Family centered care is a dynamic approach to building collaborative relationships between healthcare providers and the families which they serve. The overall goal of family centered care is to improve overall health and safety of the community. In this growing community of first responders, it is important to recognize the benefits of the inclusiveness of patients and their families when providing care throughout the entire process from pre-hospital care to inter hospital care to admission to the receiving facility. Research has shown that the inclusiveness of family has significantly improved outcomes of overall health care. The presenter will show you how best to incorporate families into your care using specific tools to help ease the transition of the patient from site to bedside as well as the approach in having difficult conversations in a timely fashion using the family centered care approach.

Creating a Survival Challenge on a Budget and an Idea
Nathan Morreale, FP-C, NR-P and Deb Witte, RN, CCRN, University of Utah – AirMed

The presenters will discuss considerations for creating and developing an on-location, multi-agency, multi-day survival exercise with proper 360 planning, documentation, medical, and production support. We will share the way we brought together a concept for training and the multiple hurdles we overcame to make this project a success. We will share some funny stories about the original plans versus what really happened and why contingency planning and support is paramount to any successful training exercise.

Business – Program Development

Built Out of Necessity – Developing and Implementing a Critical Care Education Program
Mark Weiberg, FP-C, NRP, Allina Health Emergency Medical Services

In 2012, Allina Health Emergency Medical Services (AHEMS) found themselves at a crossroads. Current critical care organizations had discontinued their critical care ground operations and AHEMS was expected resume these services. This program will take the learner through our process of identifying customer needs, developing an educational program for clinicians and evaluating it for continued excellence in patient care.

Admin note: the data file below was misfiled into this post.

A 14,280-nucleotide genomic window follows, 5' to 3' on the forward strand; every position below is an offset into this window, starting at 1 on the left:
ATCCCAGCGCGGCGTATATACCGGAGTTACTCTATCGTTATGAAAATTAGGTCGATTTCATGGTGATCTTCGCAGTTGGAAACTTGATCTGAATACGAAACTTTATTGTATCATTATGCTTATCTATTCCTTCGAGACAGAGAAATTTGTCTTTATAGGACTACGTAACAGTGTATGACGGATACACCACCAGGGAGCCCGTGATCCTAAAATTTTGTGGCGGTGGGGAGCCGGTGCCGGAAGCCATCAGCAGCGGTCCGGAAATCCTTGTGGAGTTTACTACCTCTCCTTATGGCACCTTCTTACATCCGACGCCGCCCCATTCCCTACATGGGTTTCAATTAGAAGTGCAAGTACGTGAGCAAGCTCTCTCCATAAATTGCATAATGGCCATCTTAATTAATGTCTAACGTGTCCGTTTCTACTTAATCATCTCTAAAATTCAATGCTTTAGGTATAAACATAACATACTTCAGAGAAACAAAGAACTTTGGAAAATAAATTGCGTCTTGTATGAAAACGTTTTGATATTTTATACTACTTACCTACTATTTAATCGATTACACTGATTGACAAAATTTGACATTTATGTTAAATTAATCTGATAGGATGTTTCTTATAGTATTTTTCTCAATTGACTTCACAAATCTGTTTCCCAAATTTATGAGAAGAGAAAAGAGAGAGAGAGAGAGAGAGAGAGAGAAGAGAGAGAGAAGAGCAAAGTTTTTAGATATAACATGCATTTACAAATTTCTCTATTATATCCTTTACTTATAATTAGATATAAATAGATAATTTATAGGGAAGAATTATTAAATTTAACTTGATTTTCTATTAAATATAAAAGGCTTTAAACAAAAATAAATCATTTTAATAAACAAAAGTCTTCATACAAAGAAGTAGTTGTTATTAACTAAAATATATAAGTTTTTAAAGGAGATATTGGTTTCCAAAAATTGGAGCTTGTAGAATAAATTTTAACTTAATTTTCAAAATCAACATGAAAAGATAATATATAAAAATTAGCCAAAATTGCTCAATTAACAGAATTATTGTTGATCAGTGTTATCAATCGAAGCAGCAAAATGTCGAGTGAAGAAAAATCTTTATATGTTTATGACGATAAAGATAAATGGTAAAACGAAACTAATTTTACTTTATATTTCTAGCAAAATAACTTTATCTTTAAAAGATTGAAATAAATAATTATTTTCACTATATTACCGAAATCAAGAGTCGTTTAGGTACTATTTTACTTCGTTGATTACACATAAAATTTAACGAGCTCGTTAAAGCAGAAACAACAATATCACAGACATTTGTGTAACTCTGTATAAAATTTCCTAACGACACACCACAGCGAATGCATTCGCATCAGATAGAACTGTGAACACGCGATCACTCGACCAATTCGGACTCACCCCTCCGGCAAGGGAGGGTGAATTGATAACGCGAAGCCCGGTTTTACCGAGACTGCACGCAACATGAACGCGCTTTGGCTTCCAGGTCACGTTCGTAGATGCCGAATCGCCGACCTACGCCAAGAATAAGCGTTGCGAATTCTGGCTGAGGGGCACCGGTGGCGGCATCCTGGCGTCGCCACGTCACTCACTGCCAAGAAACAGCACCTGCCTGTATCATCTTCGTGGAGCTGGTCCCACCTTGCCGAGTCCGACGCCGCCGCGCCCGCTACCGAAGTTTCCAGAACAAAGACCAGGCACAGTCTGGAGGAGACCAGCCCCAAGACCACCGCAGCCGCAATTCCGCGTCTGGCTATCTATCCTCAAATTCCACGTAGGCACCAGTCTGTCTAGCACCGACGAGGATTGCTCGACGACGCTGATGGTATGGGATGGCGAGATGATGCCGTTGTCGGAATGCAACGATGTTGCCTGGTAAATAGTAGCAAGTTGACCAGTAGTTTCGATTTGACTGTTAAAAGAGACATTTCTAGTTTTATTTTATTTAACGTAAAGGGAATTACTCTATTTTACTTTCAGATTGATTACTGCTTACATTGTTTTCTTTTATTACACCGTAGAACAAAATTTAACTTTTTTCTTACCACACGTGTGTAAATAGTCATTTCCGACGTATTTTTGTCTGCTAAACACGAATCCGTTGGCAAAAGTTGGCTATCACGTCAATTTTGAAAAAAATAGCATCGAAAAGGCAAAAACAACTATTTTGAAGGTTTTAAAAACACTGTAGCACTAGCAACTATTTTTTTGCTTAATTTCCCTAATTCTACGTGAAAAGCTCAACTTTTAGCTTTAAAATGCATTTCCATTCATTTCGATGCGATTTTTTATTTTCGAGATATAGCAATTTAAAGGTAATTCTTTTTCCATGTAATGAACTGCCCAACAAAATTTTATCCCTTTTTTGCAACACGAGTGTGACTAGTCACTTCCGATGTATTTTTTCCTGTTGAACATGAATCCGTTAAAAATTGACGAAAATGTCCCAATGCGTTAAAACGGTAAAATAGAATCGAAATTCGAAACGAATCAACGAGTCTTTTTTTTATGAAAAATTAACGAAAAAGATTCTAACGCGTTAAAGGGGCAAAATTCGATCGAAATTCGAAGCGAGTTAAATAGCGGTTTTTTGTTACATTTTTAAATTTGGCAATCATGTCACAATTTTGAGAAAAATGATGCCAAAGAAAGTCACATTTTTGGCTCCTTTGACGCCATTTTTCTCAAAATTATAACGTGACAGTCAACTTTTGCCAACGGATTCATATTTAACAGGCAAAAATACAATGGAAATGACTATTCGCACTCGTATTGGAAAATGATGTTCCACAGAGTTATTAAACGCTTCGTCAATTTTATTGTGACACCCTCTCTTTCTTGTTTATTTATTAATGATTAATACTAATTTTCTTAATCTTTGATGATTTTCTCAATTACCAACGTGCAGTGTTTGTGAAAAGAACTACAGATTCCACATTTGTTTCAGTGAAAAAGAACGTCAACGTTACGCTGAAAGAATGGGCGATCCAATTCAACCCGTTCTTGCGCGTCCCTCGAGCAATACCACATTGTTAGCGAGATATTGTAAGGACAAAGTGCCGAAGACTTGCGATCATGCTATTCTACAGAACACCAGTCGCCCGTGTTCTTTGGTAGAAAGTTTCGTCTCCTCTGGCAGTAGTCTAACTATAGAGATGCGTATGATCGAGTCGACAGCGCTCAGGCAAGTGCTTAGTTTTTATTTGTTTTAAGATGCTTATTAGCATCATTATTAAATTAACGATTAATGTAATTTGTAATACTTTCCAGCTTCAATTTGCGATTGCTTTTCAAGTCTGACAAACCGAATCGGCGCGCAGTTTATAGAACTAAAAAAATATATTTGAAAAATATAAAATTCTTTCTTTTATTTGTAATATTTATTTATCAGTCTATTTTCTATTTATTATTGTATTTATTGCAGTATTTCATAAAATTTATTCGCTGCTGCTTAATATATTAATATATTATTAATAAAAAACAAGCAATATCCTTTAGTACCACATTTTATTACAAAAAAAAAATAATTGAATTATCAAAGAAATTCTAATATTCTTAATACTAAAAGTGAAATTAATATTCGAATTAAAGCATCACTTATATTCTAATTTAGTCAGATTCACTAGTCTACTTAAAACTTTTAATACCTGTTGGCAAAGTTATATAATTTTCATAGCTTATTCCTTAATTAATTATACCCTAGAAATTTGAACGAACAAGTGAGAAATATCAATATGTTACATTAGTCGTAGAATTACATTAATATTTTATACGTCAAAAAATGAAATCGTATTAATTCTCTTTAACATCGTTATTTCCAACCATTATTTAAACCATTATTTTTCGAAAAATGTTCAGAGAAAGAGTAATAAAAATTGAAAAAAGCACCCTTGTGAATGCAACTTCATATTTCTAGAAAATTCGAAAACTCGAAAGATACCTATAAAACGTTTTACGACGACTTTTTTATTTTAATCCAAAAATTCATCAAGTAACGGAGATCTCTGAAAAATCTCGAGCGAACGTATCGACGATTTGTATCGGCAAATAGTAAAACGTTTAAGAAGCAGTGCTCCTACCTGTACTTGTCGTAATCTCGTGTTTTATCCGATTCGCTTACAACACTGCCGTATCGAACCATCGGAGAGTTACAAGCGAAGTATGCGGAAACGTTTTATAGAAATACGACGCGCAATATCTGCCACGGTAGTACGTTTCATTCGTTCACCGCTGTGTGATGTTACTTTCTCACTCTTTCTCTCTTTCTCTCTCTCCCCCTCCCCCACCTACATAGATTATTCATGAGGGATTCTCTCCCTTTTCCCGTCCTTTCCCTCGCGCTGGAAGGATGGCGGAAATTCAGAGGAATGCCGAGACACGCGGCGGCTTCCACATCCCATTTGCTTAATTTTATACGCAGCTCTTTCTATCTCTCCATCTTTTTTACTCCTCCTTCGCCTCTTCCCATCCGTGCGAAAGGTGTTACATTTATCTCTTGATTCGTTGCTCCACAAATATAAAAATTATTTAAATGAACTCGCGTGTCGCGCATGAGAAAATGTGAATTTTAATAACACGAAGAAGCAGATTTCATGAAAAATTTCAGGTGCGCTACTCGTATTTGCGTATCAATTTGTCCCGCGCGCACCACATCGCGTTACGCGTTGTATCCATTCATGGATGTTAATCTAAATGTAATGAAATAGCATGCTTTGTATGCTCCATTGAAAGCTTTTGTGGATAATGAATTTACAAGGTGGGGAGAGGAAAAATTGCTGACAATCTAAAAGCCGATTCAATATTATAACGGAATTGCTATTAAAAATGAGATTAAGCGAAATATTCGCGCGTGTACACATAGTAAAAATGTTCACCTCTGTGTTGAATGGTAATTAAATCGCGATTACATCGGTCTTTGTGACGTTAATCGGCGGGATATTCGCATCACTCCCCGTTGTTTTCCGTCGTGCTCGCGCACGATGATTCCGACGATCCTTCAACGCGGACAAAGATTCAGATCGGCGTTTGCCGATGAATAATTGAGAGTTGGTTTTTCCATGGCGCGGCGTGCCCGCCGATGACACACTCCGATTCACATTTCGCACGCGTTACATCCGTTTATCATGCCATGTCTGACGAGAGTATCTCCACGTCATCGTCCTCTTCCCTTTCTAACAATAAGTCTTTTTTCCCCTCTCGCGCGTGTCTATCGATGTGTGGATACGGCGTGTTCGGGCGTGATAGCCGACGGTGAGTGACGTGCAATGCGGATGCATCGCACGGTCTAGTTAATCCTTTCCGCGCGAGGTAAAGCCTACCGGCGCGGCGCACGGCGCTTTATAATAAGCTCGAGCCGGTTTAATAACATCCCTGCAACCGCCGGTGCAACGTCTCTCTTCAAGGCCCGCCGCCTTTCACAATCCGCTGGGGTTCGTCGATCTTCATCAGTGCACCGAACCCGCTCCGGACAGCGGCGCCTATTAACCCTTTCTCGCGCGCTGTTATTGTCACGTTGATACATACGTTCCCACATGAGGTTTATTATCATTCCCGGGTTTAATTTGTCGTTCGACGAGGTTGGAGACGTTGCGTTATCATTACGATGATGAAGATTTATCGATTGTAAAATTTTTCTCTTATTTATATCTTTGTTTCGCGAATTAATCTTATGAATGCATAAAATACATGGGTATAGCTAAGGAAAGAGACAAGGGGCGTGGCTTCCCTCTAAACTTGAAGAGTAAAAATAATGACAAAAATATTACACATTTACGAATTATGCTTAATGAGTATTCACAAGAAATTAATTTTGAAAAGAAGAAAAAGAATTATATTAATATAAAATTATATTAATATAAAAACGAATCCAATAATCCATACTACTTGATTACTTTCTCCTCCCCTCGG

How Group Think Can Destroy an Organization & Conflict Leads to Better Outcomes
Jared Sherman, CMTE, and Ted Galbraith, CFRN, NREMT-P, CMTE, Guardian Flight Alaska

It’s great when everyone agrees. Everyone is moving in the same direction and there is no dissension, but what if that ‘Kumbaya’ is preventing your organization from reaching its potential? This session will help you learn techniques and skills to utilize the diversity within your team. Identify and counter the group-think mentality while building a team that understands conflict can be empowering.

Business – Wellness

Let Me Tell You My Stories: Educating, Mentoring and Team Building through Storytelling
Tracy Rojas, MSN, CCRN, C-CPT, and Elizabeth Espinoza, MSN, RN, CPN, C-NPT, Lurie Children’s Hospital of Chicago

It has been written that storytelling is the greatest technology that humans have ever created. Telling stories is an effective way of transferring knowledge, skills and values from one person to another. Storytelling has also been shown to be a strong source of influence. In this session, storytelling will be differentiated from lecture and case studies. The participant will be introduced to the art of storytelling as a powerful educational, mentoring and team building tool and shown how the telling of a story can tap into emotion and imagination in a way that traditional strategies do not.

Assessing Fitness for Duty in the Operational Setting
Daniel Mollicone, PhD, Pulsar Informatics Inc.

Working long hours, high paced operations, and night work can all lead to fatigue risk that puts the success of the mission in jeopardy. There are several technologies available today that allow us to understand the fatigue risk profiles we encounter during our work shifts so that pre-planned mitigation steps can be implemented as much as possible. But sometimes the best plans aren’t always implemented, and we need a way to quickly assess our fitness to perform the task during our operational tasks. Through use of the Psychomotor Vigilance Test (PVT), a 3-minute behavioral alertness and vigilance test that has become the gold standard in sleep science, operators can now assess the relative risk level of a person at specific points in time. Having an objective measure of a person’s alertness level affords the operator an unbiased safety mechanism to institute various “day of” safety protocols to operate as safely as possible.